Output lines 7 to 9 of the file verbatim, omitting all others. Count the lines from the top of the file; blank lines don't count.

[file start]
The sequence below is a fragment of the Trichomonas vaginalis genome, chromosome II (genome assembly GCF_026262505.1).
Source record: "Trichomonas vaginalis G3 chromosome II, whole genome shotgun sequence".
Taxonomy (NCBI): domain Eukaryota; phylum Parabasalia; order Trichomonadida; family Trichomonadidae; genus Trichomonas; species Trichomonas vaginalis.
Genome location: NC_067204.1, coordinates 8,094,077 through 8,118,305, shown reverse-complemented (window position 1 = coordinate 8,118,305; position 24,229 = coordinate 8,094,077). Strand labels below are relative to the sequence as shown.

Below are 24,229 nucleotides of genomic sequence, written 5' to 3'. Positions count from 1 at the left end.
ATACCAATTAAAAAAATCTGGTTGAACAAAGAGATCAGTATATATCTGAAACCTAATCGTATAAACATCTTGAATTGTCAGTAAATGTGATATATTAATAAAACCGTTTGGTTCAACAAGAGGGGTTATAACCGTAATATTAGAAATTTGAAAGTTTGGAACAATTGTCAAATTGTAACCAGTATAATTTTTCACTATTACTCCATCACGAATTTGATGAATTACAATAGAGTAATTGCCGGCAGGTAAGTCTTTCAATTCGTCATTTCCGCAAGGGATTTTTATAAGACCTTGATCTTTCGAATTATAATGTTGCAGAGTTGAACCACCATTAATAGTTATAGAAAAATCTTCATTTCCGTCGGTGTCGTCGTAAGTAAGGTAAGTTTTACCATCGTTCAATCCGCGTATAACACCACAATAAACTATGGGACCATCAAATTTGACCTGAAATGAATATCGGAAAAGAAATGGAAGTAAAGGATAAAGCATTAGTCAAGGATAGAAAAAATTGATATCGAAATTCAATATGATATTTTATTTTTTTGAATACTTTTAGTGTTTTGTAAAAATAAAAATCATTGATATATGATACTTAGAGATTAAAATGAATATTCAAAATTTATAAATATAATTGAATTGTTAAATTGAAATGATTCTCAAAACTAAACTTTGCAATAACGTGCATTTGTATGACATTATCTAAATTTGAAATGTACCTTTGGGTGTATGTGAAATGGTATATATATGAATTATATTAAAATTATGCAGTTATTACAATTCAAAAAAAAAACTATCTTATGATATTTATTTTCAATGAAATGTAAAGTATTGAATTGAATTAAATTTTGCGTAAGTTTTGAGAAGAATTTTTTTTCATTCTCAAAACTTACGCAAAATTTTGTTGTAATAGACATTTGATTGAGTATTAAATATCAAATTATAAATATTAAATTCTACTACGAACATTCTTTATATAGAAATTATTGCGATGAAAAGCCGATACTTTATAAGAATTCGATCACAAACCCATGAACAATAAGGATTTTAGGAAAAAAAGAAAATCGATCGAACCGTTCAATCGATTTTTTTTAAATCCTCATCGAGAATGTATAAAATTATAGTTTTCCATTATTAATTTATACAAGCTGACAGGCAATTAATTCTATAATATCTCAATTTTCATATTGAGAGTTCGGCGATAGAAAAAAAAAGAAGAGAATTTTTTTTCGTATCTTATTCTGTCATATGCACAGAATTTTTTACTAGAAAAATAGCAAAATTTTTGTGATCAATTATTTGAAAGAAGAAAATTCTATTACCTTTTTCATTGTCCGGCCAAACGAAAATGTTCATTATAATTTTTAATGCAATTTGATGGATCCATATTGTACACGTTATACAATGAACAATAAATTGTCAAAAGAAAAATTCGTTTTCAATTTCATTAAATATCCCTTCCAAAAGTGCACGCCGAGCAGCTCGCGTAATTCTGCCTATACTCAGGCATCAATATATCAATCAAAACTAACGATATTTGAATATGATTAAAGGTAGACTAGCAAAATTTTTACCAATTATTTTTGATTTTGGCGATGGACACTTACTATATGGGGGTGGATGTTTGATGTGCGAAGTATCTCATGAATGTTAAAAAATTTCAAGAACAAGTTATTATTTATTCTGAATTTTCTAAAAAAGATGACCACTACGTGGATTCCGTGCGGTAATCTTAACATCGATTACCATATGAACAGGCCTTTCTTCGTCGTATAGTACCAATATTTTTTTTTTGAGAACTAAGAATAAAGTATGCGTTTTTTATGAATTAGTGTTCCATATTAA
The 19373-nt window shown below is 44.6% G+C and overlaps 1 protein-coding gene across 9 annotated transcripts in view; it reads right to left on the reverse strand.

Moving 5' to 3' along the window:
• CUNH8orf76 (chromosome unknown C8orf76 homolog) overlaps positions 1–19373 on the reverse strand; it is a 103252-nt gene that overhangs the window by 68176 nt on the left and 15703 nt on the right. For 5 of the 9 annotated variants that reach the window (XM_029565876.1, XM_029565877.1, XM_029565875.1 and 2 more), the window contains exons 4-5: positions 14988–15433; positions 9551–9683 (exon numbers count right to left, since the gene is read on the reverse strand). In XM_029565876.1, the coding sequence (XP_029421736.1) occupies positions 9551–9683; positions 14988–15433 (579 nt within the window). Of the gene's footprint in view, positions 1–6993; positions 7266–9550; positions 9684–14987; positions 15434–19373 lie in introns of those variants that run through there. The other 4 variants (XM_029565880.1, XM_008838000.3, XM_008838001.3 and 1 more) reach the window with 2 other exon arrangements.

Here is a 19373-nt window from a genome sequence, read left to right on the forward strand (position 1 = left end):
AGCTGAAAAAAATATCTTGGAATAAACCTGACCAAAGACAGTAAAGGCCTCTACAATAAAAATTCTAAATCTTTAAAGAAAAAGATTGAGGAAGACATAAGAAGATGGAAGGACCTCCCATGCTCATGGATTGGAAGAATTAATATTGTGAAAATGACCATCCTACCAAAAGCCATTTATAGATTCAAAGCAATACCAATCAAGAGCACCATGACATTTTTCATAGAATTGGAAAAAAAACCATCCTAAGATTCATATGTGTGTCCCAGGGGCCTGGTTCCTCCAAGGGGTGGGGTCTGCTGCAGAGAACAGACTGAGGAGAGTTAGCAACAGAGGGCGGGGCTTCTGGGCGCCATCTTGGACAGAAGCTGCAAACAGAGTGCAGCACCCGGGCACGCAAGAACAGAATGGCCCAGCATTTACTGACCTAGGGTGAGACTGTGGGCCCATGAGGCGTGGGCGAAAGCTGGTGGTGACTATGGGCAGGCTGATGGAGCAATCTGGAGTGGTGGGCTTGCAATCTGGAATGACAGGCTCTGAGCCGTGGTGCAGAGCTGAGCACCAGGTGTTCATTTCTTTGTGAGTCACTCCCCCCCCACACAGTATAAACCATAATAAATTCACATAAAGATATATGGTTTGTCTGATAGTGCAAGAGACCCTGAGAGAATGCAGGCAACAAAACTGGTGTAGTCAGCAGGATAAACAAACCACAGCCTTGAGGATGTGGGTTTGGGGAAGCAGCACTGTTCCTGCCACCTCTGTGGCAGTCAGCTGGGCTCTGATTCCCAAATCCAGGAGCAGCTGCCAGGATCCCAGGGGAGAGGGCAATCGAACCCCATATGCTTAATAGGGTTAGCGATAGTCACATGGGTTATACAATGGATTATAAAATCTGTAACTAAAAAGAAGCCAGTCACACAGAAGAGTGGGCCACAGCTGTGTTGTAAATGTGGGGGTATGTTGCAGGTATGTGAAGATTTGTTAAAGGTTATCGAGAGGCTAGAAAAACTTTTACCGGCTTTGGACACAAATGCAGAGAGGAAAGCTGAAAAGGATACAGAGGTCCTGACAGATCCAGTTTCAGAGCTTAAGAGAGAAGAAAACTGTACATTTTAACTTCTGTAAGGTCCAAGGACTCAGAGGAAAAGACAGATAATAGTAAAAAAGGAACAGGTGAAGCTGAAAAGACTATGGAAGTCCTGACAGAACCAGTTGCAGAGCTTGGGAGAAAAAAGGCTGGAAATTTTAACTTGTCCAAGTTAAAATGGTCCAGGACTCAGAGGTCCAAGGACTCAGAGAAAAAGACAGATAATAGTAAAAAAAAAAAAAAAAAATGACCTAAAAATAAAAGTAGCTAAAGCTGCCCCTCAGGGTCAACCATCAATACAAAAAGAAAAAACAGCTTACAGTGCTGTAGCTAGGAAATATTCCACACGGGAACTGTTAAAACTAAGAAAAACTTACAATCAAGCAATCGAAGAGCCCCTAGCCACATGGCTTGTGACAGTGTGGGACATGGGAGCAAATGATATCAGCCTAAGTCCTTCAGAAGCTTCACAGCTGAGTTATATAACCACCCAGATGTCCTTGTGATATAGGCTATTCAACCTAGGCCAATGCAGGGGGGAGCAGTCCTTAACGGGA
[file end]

The 19373-nt window shown below is 44.6% G+C and overlaps 1 protein-coding gene across 9 annotated transcripts in view; it reads right to left on the reverse strand.

Moving 5' to 3' along the window:
• CUNH8orf76 (chromosome unknown C8orf76 homolog) overlaps positions 1–19373 on the reverse strand; it is a 103252-nt gene that overhangs the window by 68176 nt on the left and 15703 nt on the right. For 5 of the 9 annotated variants that reach the window (XM_029565876.1, XM_029565877.1, XM_029565875.1 and 2 more), the window contains exons 4-5: positions 14988–15433; positions 9551–9683 (exon numbers count right to left, since the gene is read on the reverse strand). In XM_029565876.1, the coding sequence (XP_029421736.1) occupies positions 9551–9683; positions 14988–15433 (579 nt within the window). Of the gene's footprint in view, positions 1–6993; positions 7266–9550; positions 9684–14987; positions 15434–19373 lie in introns of those variants that run through there. The other 4 variants (XM_029565880.1, XM_008838000.3, XM_008838001.3 and 1 more) reach the window with 2 other exon arrangements.